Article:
LJ: Paul and John are kind of ganging up on George and making fun of something that meant a lot to him, on film. Although I do really relate to what Paul was saying, having had recent experiences of being in those meditation-retreat, super-spiritual, verging-on-religious situations. It's like, OK, we get it, there is no self. But you feel kind of backed up against a wall, like you really don’t have a voice in that situation. And you’re supposed to be so loving and welcoming and supportive. But you also just feel you’re really on someone else’s turf.


LIZ: Another George thing is I hadn’t listened to “Old Brown Shoe” in so long and I was like, “Oh my god, it’s so good.”


LJ: I like when they call it George's rocker.


LIZ: Why didn’t they put it on Let It Be?


LJ: ‘Cause they released it as a B-side, ‘cause it was too good for shitty Let It Be. George has a lot of good songs that were B-sides. Like “It’s All Too Much.” Seeing the crap they were playing in Get Back, the fact that they’d written “It’s All Too Much” a year before, it’s like, “Guys, step it up.”


LIZ: I like when John keeps doing that same joke over and over again about “Your hosts for this evening, The Rolling Stones.” That’s one of the things that made me understand him more. I was like, “Yeah, I relate to totally just running a joke into the ground.” That really humanized him for me.


LJ: My favorite John part is when he said he was late because he was mistreating his body. He’s like “Oh, I was stoned and high. I was up all night watching films.” And you're just like, wow, that’s what some scrub I had a bad experience dating would do. Like, “Oh, I was smoking weed and I got some coke and it was 5 a.m. and I was just watching this Korean film” and you’re just like SHUT UP.


LIZ: And then Paul says, “Oh, we don’t need that on film, Mr. Lennon.”


LJ: You know what part I think is really cool? When John is playing some blues song, and then Paul is reading the article about them. If I was a psychoanalyst, I’d really like hone in on that moment, like “That’s how they're both coping with this situation in different ways.”


LIZ: Yeah they really hated that article, by Housego. Which is funny because there must have been articles like that all the time.


LJ: Housego is the one who wrote them in the newspaper that they read the most frequently. And also had the last name “Housego.”

LIZ: During the rooftop concert, I liked all the people-on-the-street interviews, or some of them anyway. My favorite was the older man who's like, “The Beatles are cracking! They have a lovely crowd.”


LJ: I like that young hotshot in the car, in the backseat but the wrong way around. He’s like, “I’m just some rich guy. This is nothing to me but, yeah, I like it.”


LJ: I felt weirdly bad for the cops.


LIZ: Did you? I didn’t really.


LJ: I just felt like they were so young and brainwashed and I don't feel like they really believed in what they were saying or what they had to do. They were just doing it because it was their job and probably inside of themselves, their inner children were probably dying and just so happy and excited that the Beatles are playing on a rooftop. I thought that was kind of tragic.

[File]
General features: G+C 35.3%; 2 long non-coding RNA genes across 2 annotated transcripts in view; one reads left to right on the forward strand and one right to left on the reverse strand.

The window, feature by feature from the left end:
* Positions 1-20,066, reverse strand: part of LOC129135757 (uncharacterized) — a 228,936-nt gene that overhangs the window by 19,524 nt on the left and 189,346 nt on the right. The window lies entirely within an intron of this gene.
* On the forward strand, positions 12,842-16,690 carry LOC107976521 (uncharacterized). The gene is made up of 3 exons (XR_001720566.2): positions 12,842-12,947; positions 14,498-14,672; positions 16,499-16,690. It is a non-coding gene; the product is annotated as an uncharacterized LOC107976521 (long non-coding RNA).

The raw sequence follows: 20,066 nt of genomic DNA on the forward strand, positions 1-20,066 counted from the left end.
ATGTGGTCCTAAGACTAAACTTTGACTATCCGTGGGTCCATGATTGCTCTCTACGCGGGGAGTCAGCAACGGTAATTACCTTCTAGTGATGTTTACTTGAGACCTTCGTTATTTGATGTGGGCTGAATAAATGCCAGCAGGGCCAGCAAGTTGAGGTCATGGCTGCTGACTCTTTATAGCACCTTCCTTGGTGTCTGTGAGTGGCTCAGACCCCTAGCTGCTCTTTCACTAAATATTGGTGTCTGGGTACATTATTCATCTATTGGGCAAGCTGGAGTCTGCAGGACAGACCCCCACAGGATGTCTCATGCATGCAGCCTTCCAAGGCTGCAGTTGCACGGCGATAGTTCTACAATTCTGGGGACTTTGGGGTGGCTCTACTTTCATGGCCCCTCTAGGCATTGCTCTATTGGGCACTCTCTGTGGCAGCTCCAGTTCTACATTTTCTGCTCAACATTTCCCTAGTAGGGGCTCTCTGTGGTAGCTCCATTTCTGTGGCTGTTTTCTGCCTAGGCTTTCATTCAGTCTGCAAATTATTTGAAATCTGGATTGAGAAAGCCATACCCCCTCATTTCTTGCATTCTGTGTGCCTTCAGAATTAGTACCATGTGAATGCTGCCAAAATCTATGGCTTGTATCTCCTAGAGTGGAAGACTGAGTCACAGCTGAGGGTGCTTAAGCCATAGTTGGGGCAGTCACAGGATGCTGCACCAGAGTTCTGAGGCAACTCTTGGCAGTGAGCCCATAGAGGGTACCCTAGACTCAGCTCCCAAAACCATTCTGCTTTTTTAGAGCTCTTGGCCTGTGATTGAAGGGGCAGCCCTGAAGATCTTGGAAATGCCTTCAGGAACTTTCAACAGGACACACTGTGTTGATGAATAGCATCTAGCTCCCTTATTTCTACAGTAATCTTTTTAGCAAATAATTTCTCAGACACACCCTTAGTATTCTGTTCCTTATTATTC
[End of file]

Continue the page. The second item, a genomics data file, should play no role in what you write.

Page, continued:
LIZ: I didn’t think of it that way, but that tracks.


LJ: Yeah, I really had their backs. I hated how much the rooftop concert was in it. I was like, “I can’t listen to ‘Don’t Let Me Down’ another time.” That song in particular, I feel like I won't be able to listen to for another five years. “Get Back” and “Don’t Let Me Down” got the most play from start to finish. And “Two of Us.”


LIZ: Yeah, a lot of “Two of Us.”


LJ: How do you feel about that Beatles song?


LIZ: It was never a fave, but I was always in support of it existing. A nice little Paul-and-Linda song. But yeah, it definitely wears on you after the 87th time. And there's the part where they're singing it and they're both gritting their teeth the whole time. Which was funny but I was also like, “Oh my god, this fucking song.”


LJ: It’s like, “We get it, Paul, you don’t need to be so committed to the bit.” If you had the comic genius of John Lennon, you’d know to just do one verse. But no.


LIZ: Speaking of committing to the bit, I like when they do that version of “Get Back” that’s all about immigration policy, “Commonwealth,” and John does the stuffy old British lady accent after every line. He really didn’t quit on that.


LJ: But he’s funnier than Paul. He gets away with it.


LIZ: The part after George leaves and Yoko gets on the mike and they do that crazy freakout thing - I liked that a lot, I liked that Paul was so into it.


LJ: That’s the right way to think about Yoko, as a tool for making Paul seem better. He does have a weirdly good attitude about Yoko.


LJ: Let’s talk about Linda. Linda has a beautiful speaking voice. 


LIZ: She does. She’s a breath of fresh air.